2) For something that light, I've used the passenger side mirror for support, and pulled the rope in through the window to tie it off. At the back, you can get to the the trunk hinge. I'm pretty sure the first set of gunwales I put on were transported this way using a Ford Tempo.

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 Post subject:
PostPosted: March 28th, 2006, 9:35 am 
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Splake wrote:
1) Take an extension ladder to use as support. Tie the ladder to the car the same as you would the canoe and then tie the new inwales to the ladder.


Clever! Thanks.


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 Post subject: You sure this is easy??
PostPosted: March 28th, 2006, 12:59 pm 
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Location: Concord, Massachusetts
This is a wood canvas canoe correct? That means to replace the inwale(s), you must unscrew the outwales, likely remove the canvas, then one or two nails that secure each rib to the inwale and a number of screws that attach the decks to the inwales. Then resecure each rib to the new inwales, then likely recanvas, fill, paint, sand, paint, sand, paint sand, repeat, resecure outwales.

A good winter project. :o

You may be able to shorten the process some by scarfing in some new sections of inwales.


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 Post subject:
PostPosted: March 28th, 2006, 2:58 pm 
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flyrod wrote:
Splake wrote:
1) Take an extension ladder to use as support. Tie the ladder to the car the same as you would the canoe and then tie the new inwales to the ladder.


Clever! Thanks.


I can't take credit for that one, can't remember where I first heard of it.

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PostPosted: March 28th, 2006, 3:00 pm 
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Fitzy wrote:
... then one or two nails that secure each rib to the inwale ...



I don't believe that the ribs are normally fastened to the inwales. The planks are fastened to the ribs, but that is done on the mold, the inwales are fitted and attached after the hull is off the mold.

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 Post subject:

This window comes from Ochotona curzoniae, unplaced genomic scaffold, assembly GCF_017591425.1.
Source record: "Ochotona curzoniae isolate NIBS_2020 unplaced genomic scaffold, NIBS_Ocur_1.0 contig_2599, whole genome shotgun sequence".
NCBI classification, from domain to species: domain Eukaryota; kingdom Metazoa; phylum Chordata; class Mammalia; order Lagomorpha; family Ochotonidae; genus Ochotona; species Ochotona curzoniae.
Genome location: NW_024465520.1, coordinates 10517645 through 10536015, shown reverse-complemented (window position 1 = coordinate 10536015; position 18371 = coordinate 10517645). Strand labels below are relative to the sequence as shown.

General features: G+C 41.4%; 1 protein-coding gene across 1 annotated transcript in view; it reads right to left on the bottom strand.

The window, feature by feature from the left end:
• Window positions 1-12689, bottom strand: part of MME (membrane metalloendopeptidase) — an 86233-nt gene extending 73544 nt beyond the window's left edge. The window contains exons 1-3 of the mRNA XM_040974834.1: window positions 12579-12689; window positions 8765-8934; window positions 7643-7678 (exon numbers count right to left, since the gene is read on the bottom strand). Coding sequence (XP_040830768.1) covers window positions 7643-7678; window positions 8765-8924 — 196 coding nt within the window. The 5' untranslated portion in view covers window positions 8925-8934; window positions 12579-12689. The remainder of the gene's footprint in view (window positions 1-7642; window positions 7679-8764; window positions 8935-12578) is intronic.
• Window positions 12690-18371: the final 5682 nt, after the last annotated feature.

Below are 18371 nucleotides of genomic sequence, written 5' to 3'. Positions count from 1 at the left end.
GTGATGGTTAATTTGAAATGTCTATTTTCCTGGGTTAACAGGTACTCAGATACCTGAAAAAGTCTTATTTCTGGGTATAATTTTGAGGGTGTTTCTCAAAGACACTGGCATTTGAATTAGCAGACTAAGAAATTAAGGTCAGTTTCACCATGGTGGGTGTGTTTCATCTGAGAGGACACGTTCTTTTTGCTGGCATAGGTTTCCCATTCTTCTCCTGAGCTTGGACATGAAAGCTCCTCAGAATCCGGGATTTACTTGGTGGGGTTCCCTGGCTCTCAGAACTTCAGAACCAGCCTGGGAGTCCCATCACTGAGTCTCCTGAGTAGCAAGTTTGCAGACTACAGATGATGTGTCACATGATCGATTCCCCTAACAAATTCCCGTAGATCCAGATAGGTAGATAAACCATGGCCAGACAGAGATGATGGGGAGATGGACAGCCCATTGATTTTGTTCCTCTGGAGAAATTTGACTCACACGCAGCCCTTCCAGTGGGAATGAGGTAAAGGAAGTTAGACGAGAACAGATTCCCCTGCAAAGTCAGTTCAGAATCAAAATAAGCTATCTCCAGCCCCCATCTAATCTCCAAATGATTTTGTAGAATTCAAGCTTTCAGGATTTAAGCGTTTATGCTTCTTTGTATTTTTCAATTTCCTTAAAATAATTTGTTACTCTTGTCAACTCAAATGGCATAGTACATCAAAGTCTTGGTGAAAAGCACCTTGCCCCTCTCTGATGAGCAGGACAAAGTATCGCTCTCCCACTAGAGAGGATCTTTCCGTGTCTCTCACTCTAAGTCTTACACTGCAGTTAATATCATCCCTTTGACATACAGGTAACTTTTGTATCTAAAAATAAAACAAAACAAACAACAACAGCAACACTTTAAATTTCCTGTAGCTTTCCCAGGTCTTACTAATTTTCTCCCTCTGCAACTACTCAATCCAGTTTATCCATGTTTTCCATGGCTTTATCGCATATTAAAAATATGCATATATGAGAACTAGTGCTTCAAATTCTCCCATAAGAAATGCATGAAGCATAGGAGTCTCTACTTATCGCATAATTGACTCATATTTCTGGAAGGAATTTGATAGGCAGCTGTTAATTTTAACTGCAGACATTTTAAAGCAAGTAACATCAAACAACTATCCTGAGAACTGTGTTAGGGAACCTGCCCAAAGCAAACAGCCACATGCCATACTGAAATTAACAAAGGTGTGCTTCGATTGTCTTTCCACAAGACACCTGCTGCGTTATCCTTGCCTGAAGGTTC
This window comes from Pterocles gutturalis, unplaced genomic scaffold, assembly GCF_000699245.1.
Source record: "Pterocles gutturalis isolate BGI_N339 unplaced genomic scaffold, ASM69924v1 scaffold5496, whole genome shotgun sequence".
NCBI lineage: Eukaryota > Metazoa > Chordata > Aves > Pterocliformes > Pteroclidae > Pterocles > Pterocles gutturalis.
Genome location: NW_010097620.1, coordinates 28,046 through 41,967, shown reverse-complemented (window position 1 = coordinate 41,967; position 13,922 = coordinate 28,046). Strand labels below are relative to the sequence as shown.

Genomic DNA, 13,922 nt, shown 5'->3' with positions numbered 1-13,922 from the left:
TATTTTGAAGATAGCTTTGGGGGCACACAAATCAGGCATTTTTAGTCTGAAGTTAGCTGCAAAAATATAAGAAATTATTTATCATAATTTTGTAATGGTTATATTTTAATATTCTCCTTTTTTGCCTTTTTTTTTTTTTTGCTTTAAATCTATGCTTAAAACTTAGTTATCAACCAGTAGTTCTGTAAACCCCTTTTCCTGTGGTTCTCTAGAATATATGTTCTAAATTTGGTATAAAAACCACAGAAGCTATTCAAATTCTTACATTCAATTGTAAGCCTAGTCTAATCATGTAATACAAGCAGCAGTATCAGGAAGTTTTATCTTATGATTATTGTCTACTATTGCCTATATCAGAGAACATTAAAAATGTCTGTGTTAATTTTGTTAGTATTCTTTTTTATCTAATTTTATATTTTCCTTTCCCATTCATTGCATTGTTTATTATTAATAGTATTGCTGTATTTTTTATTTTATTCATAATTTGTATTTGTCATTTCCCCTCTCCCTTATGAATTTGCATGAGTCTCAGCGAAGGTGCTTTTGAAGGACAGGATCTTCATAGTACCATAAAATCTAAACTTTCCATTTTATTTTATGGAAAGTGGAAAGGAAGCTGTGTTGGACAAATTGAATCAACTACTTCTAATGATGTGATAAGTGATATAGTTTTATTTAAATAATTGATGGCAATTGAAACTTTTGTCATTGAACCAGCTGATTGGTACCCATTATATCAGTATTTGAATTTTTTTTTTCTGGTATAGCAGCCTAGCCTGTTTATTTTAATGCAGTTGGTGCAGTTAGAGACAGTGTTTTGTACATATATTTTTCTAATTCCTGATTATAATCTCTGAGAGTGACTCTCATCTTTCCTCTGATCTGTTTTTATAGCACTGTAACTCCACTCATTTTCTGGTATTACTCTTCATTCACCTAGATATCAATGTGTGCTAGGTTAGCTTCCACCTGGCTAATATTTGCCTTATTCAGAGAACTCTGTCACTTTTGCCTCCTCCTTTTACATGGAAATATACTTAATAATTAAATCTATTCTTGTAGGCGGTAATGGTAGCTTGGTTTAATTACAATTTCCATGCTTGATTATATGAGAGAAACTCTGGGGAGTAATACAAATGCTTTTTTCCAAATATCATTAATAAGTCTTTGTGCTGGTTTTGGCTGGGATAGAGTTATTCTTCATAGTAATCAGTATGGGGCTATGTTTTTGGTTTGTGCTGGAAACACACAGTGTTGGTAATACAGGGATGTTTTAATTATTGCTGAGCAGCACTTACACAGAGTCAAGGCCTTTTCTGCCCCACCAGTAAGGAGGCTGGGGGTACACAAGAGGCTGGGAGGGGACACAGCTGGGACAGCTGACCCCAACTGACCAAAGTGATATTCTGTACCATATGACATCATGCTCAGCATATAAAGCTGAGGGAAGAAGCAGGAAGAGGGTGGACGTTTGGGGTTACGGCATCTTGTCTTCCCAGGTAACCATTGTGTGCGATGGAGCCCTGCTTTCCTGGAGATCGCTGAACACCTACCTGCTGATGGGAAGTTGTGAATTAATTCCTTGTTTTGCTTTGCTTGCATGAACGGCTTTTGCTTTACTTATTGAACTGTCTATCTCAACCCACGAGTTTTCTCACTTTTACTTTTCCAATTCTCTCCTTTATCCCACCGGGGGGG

PostPosted: March 28th, 2006, 3:36 pm 
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Most wood canvas canoes I'm aware of the ribs are nailed to the inwales using one nail (sometimes typical Chestnut) or two nails (sometimes typical old town). The ribs are bent over the form and the rib ends are nailed to the inwale to secure the bent rib. The planks are then nailed to the ribs and the hull is lifted off the form.

Here's a picture showing the ribs attached to the inwale:

http://community.webshots.com/photo/178 ... 1892mQacqT

The only screws involved are through every other rib to install the outwales, but that is the last step and they only serve to hold the outwale on.


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 Post subject:
PostPosted: March 28th, 2006, 4:01 pm 
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I think Fitzy may be right. If you zoom in on Flyrod's second picture you will see black marks at the center of each rib where the gunnel is broken... of course this could be the screws from out side....

Here is hoping that it is an easy fix.....

Scarfing in new sections of gunnel is not that difficult.

Thickend epoxy is a mirical substance....

On the issue of transporiting gunnel stock, if you are using ash, tape the pieces together. Use scrap peices of 2X4 or plywood maybe 10 inches long as stiffeners at 2, 3 or 4 places, tape that to your bundle of wood. place the wood on the roofrack, use a good seizing knot to lash it in place with thin rope like parachut cord or similir NOT polypro rope, or tape it. Then tie a piece of cord at the front and back and tie it tight to the bumper or under carriage.

This wood has a lot of flex and alot of strength, so bend it pretty far till it wont shake when you rattle it. This will keep it from bouncing around when you drive. Or use a ladder.... either way.

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 Post subject:
PostPosted: March 28th, 2006, 4:16 pm 
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These fellows are birthing a canoe. They have their hands on the inwale. They will trim the rib ends to be flush with the inwale later.

http://skywoodscanoes.com/tips/restoration.htm

Another inwale approach:

I hate to see it done, but some folks will cut the inwale off, just beneath it, along the length of the canoe (sawzall approach :o argghhhh), making the canoe shallower by the thickness of the inwale and then install new inwales. You have to keep the shape of the canoe together while doing this though! Seems drastic to me.

I was thinking above that he might (big maybe) be able to scarf new inwale pieces in without recanvassing, but I suspect a canvas job may be necessary after screwing with it and might be time for it anyway.

Sorry for all the flak, I just don't think inwale replacement on wood/canvas boats is that easy a job.


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 Post subject:
PostPosted: March 28th, 2006, 9:42 pm 
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Location: Geraldton, Ontario Can
Fitzy is right, the inwale goes on the form before the ribs are bent over. They are then nailed onto the inwale. However, that is still not overly daunting...they are usually smallish copper tacks that will pull out quite easily........if there is no rot in the planking, I think you could simply drill through the planking and ribs into the inwale with small screws and then reattach the outwale using the existing holes. It would be easier than trying to tack it back on.

However, looks like quite bit of black in the planking, you might find some rot when you start taking things apart.

Anyway, Flyrod, there's no damage to the outwales? I can't wrap my head around how so much extensive damage occurred.